Three Things to Read to Understand Common Core

Oct 19, 2015 by

Diane Ravitch –

As the title of this post says, there are three things you must read if you want to understand the origins of Common Core.

First is this article that appeared in the Washington Post in June 2014. It was written by Lyndsey Layton of the Washington Post, and it is called “How Bill Gates Pulled Off the Swift Common Core Revolution” It is an amazing piece of reportage. Layton did her homework, then interviewed Bill Gates. She explains how he paid for everything required in the writing and development of the CC, then paid every major interest group in D.C. to support it, as well as groups across the nation. He couldn’t buy everyone, and that it why the CC has run into trouble.

Layton writes:

The Bill and Melinda Gates Foundation didn’t just bankroll the development of what became known as the Common Core State Standards. With more than $200 million, the foundation also built political support across the country, persuading state governments to make systemic and costly changes.

Bill Gates was de facto organizer, providing the money and structure for states to work together on common standards in a way that avoided the usual collision between states’ rights and national interests that had undercut every previous effort, dating from the Eisenhower administration.

The Gates Foundation spread money across the political spectrum, to entities including the big teachers unions, the American Federation of Teachers and the National Education Association, and business organizations such as the U.S. Chamber of Commerce — groups that have clashed in the past but became vocal backers of the standards.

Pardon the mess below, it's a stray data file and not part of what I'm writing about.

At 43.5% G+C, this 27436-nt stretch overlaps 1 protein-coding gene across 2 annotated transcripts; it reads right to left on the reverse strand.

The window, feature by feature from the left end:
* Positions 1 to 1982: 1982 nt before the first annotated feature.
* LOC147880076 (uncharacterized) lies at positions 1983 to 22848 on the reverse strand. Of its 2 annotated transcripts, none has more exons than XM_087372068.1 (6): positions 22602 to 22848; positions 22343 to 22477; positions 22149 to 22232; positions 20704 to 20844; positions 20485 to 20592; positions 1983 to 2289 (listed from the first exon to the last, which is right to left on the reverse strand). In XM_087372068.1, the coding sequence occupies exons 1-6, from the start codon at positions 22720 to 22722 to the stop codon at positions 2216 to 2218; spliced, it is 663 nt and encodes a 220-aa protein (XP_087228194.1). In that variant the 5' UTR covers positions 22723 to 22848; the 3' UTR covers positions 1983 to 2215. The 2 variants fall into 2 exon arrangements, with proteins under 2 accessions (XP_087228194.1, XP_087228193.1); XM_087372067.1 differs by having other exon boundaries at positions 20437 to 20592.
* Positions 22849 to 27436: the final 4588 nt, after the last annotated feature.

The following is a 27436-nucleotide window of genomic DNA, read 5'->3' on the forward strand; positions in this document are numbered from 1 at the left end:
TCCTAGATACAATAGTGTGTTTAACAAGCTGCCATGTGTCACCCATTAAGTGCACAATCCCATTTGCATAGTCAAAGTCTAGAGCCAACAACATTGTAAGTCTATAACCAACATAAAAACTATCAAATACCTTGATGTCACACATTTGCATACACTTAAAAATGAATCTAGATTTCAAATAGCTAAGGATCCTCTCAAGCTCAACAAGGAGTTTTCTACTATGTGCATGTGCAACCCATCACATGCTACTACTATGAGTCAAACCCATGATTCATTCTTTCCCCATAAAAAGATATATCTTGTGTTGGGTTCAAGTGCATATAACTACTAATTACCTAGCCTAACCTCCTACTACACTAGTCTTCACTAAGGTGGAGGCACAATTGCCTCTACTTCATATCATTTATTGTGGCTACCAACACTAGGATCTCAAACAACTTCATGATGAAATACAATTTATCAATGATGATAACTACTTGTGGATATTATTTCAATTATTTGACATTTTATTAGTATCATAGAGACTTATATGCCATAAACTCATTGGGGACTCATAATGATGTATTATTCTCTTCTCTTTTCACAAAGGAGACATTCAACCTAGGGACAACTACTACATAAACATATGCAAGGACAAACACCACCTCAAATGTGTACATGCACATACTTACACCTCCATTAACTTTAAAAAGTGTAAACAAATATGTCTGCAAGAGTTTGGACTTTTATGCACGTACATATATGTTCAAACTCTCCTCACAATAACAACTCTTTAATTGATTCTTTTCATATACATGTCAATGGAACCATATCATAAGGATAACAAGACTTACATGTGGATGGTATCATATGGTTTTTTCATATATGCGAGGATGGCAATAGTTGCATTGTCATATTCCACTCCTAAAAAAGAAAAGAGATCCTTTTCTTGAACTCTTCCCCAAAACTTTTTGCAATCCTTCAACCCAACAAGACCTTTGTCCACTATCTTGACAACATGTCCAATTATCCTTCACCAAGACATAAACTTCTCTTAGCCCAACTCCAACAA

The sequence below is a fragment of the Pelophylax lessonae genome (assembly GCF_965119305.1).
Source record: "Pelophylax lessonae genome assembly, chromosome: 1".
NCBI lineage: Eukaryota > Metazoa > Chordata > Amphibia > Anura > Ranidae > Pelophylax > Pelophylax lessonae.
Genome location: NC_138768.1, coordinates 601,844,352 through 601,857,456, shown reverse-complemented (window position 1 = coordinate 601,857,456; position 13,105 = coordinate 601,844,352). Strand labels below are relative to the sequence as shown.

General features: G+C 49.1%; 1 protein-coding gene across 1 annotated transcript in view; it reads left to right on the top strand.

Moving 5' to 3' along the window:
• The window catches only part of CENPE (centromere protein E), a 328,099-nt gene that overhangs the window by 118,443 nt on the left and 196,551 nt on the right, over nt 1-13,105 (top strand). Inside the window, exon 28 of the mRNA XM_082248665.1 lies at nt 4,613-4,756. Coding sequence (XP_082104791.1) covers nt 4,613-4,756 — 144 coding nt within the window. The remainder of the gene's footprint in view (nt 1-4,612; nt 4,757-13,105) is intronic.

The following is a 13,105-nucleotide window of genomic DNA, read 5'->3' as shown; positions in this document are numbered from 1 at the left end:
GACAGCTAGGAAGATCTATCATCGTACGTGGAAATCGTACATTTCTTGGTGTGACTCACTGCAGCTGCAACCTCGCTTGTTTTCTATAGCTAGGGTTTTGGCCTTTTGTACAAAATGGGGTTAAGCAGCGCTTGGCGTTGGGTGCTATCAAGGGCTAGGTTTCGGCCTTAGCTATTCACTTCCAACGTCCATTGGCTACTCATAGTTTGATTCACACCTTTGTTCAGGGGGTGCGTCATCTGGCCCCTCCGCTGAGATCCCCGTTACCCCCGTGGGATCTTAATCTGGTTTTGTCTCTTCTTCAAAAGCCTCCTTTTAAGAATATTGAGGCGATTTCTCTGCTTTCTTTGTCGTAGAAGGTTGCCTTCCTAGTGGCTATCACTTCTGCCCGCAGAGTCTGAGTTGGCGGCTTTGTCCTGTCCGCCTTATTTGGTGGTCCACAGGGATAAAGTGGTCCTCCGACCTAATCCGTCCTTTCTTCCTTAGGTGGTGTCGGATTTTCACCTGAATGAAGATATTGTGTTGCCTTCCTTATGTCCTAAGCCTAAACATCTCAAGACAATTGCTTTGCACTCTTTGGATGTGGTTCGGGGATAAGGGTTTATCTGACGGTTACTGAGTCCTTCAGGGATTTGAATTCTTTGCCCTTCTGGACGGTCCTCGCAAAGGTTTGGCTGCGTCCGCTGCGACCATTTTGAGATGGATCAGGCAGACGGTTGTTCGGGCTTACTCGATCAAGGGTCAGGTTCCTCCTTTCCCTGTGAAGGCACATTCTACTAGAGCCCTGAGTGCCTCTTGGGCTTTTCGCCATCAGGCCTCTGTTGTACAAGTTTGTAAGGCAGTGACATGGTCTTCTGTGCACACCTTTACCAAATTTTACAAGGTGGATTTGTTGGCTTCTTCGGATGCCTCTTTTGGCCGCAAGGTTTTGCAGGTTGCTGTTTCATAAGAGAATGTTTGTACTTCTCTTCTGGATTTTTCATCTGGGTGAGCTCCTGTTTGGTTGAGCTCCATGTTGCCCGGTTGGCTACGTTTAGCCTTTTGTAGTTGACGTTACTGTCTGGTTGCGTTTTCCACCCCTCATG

Money flowed to policy groups on the right and left, funding research by scholars of varying political persuasions who promoted the idea of common standards. Liberals at the Center for American Progress and conservatives affiliated with the American Legislative Exchange Council who routinely disagree on nearly every issue accepted Gates money and found common ground on the Common Core.

The second must-read is Mercedes Schneider’s The Common Core Dilemma: Who Owns Our Schools? It was published by Teachers College Press, and it is a thorough exploration of the genesis and evolution of the CC. If the nation’s education writers read this book, they would never again state that the Common core was written by “the nation’s leading education experts” or by the governors and teachers.

The third valuable read is Terry Marselle’s “Perfectly Incorrect: Why the Common Core Is Psychologically and Cognitively Unsound.” It explores the pedagogical problems with the CCSS.

One more thing you need to know about Common Core: there is no evidence that students who master it are ready for college or careers. We won’t know whether that is true for many years. At this point, it is a claim lacking evidence. Frankly, it is difficult to understand how the same standards and tests can determine both college and career readiness.

Be informed.

Source: Three Things to Read to Understand Common Core | Diane Ravitch’s blog

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